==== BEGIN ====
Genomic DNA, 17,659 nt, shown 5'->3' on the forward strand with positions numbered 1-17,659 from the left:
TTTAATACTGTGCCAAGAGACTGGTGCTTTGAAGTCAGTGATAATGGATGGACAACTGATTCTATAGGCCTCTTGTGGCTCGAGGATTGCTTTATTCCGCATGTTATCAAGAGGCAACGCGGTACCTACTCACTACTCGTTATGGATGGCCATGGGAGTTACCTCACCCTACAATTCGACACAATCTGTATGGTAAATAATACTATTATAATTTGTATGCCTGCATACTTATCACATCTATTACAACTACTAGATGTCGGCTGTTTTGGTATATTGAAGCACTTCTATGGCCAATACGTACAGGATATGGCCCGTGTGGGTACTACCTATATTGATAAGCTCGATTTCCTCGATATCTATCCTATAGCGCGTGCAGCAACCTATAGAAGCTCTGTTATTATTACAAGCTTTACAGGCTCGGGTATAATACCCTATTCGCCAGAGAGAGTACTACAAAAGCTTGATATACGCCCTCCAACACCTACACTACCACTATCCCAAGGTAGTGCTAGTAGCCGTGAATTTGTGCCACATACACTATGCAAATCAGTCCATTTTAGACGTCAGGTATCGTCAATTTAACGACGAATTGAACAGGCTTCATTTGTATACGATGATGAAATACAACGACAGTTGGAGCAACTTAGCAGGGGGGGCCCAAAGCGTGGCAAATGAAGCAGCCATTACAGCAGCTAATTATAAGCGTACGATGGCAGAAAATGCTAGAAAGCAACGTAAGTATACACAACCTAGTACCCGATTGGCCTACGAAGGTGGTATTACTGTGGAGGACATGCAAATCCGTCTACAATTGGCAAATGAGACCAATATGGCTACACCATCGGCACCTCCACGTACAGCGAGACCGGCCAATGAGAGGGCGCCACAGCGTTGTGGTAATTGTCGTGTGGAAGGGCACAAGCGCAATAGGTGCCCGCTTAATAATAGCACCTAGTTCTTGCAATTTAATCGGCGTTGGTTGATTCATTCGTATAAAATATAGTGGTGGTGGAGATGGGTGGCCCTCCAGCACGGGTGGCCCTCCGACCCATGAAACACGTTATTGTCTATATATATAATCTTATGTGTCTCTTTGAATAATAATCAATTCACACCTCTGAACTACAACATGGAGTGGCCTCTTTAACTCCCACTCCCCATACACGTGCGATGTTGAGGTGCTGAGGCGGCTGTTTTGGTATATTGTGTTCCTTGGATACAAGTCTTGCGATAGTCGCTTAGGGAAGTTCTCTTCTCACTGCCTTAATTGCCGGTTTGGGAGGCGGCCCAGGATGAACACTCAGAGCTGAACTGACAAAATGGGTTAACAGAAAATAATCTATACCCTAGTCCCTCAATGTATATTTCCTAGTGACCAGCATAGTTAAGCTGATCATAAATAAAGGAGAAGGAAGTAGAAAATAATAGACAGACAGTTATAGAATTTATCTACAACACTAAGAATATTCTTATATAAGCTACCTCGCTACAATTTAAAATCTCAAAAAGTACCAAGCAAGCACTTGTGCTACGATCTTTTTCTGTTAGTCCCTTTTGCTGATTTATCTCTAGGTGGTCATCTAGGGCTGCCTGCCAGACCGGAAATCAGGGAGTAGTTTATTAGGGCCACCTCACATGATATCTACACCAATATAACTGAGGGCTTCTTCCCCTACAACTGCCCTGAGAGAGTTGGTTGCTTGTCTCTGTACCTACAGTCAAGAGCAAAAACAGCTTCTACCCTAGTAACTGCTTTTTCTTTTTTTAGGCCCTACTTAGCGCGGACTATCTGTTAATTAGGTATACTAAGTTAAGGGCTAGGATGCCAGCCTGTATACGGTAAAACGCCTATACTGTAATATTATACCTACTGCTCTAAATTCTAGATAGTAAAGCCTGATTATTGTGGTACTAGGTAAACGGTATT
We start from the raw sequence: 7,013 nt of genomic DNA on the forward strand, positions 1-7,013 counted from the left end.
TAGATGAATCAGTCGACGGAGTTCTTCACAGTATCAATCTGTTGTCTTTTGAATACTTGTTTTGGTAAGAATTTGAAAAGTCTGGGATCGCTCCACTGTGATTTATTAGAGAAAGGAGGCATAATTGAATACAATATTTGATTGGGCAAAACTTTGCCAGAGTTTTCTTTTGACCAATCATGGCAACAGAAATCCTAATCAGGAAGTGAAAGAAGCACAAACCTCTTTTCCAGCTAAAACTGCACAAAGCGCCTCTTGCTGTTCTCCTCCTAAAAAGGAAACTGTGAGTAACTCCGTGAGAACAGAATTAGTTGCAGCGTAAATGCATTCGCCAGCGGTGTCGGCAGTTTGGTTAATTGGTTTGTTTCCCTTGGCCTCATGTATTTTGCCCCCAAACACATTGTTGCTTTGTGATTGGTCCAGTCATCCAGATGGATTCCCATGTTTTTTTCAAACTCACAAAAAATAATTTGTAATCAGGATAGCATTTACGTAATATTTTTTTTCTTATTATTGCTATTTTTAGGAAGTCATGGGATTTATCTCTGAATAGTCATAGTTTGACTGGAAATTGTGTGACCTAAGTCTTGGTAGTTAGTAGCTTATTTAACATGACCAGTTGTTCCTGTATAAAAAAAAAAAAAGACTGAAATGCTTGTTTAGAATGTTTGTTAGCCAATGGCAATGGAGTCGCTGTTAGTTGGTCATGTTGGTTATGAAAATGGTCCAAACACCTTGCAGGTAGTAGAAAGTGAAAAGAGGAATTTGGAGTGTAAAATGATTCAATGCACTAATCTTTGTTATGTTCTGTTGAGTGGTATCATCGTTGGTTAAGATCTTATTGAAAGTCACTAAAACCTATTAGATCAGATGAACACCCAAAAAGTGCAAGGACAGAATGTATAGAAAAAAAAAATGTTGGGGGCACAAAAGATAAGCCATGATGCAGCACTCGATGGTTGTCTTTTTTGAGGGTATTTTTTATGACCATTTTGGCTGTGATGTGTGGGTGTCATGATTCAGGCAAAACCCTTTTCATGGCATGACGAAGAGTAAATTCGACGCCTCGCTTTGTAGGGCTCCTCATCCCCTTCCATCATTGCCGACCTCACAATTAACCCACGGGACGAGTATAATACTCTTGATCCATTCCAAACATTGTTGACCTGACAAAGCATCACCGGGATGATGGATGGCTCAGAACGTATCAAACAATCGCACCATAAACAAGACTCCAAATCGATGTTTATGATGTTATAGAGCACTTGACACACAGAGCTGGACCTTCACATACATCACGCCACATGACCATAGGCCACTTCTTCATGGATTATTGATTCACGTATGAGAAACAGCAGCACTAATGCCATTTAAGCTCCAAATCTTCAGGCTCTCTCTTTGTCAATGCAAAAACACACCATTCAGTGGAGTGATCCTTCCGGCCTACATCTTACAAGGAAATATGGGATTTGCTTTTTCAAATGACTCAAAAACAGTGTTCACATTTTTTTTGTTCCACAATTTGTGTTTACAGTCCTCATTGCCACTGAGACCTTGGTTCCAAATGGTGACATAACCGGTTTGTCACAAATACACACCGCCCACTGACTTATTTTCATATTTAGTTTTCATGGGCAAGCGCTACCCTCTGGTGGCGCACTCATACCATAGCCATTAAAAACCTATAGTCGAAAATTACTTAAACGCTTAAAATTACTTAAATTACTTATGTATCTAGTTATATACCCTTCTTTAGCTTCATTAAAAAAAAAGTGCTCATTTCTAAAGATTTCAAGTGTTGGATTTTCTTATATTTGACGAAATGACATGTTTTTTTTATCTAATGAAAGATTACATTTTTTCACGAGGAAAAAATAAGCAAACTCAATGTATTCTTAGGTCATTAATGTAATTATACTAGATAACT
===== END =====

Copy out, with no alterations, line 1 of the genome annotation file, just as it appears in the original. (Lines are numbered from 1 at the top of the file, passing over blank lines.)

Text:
Genomic DNA, 17,659 nt, shown 5'->3' on the forward strand with positions numbered 1-17,659 from the left: